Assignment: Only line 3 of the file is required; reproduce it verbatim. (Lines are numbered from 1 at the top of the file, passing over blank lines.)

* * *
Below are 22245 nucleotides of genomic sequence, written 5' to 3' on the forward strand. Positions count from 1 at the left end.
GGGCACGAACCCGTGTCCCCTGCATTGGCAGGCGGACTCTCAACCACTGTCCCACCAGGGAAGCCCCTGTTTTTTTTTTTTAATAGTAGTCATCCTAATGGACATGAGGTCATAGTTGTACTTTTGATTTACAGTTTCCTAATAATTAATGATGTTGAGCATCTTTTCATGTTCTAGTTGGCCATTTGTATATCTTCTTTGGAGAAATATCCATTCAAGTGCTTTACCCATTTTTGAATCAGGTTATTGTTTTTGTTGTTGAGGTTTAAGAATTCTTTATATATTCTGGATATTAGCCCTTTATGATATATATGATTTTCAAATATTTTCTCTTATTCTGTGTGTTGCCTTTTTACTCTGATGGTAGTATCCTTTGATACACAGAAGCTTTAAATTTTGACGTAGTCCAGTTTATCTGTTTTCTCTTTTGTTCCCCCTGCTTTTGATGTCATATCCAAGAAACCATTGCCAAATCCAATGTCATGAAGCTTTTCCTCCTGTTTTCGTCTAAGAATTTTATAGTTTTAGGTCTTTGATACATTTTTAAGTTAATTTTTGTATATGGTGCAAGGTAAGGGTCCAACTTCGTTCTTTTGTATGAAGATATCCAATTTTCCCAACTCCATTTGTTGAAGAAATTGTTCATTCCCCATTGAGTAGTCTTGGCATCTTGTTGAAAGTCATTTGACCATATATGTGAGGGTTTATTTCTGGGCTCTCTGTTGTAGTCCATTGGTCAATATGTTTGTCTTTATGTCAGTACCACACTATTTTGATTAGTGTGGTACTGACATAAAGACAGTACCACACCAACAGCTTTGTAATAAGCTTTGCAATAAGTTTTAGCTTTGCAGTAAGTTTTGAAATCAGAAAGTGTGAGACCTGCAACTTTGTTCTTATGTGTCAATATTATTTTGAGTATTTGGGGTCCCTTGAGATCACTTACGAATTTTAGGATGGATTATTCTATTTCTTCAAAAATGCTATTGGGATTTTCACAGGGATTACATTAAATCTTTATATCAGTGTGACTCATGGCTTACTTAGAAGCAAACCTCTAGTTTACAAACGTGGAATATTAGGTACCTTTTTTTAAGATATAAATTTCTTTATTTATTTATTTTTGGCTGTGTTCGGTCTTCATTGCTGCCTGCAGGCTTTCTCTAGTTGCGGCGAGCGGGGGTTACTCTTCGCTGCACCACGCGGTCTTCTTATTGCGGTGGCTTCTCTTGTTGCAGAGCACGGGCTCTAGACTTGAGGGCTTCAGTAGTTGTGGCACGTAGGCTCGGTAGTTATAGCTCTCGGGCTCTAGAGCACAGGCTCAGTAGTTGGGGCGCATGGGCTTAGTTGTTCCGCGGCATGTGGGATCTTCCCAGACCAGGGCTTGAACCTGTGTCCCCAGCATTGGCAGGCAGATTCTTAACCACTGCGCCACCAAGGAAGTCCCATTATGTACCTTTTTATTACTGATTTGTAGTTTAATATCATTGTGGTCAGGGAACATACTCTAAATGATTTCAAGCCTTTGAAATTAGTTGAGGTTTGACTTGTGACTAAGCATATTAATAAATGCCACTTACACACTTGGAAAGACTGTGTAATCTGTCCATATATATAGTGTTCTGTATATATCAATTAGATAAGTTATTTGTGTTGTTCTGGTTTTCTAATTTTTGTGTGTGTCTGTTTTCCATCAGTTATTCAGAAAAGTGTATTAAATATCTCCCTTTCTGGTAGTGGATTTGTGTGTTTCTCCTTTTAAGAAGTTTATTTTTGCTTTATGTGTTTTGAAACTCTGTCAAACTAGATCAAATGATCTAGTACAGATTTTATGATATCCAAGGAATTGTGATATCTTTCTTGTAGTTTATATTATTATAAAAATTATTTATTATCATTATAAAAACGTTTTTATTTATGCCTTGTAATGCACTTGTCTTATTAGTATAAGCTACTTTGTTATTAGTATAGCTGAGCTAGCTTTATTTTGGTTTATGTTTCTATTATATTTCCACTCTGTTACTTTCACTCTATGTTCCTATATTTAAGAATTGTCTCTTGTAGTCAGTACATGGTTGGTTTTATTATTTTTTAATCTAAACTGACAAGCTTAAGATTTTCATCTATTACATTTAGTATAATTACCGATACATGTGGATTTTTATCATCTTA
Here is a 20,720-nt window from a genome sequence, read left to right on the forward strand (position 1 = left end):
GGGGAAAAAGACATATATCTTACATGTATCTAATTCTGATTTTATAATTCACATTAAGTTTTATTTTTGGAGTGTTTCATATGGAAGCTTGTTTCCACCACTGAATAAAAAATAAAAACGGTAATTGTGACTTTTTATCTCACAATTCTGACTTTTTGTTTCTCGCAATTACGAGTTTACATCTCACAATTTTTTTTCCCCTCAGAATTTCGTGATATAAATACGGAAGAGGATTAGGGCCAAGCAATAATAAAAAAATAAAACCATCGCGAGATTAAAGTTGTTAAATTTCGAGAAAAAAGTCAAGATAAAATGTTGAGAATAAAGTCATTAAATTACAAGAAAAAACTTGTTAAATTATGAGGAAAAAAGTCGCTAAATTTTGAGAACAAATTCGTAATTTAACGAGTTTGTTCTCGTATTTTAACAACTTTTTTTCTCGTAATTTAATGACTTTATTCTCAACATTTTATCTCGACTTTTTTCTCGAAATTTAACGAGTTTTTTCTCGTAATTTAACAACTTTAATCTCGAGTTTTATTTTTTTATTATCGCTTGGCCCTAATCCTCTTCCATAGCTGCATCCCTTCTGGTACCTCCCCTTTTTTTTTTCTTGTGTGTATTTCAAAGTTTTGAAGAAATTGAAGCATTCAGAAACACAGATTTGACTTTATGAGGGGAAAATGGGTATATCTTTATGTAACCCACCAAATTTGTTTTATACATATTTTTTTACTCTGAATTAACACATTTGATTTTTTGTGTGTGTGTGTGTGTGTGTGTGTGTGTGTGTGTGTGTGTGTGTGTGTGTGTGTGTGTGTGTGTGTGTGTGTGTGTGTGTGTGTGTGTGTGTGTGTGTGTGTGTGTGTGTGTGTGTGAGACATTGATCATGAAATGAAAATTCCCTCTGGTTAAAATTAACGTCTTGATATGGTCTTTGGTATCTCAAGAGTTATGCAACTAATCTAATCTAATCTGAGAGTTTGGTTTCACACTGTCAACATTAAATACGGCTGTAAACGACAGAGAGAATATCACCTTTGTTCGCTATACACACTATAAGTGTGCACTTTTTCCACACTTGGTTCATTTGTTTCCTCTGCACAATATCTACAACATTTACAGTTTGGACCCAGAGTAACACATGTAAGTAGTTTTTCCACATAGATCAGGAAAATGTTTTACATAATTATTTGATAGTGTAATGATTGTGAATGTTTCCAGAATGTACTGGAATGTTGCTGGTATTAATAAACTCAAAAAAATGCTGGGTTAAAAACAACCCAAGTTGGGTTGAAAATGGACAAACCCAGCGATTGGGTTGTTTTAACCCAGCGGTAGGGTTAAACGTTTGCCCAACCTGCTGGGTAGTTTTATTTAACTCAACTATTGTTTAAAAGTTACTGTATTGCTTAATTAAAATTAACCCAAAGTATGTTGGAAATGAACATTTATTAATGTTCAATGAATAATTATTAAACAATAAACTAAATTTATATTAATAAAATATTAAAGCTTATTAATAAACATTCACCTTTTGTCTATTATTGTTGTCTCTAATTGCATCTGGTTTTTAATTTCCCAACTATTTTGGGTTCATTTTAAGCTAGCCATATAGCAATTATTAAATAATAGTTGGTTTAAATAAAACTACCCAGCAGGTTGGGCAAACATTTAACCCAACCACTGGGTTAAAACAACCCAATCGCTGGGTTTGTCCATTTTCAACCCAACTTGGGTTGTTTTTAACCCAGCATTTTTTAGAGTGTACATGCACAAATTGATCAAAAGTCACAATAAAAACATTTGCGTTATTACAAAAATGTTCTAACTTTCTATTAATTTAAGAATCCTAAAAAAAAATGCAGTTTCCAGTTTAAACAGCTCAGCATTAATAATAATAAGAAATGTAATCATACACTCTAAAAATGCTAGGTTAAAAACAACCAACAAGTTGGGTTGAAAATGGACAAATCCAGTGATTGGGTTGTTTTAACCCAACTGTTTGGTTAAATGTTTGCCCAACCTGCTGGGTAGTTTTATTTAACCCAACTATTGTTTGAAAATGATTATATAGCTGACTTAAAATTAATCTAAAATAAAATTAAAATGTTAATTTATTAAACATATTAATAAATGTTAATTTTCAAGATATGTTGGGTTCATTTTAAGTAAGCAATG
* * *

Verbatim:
Here is a 20,720-nt window from a genome sequence, read left to right on the forward strand (position 1 = left end):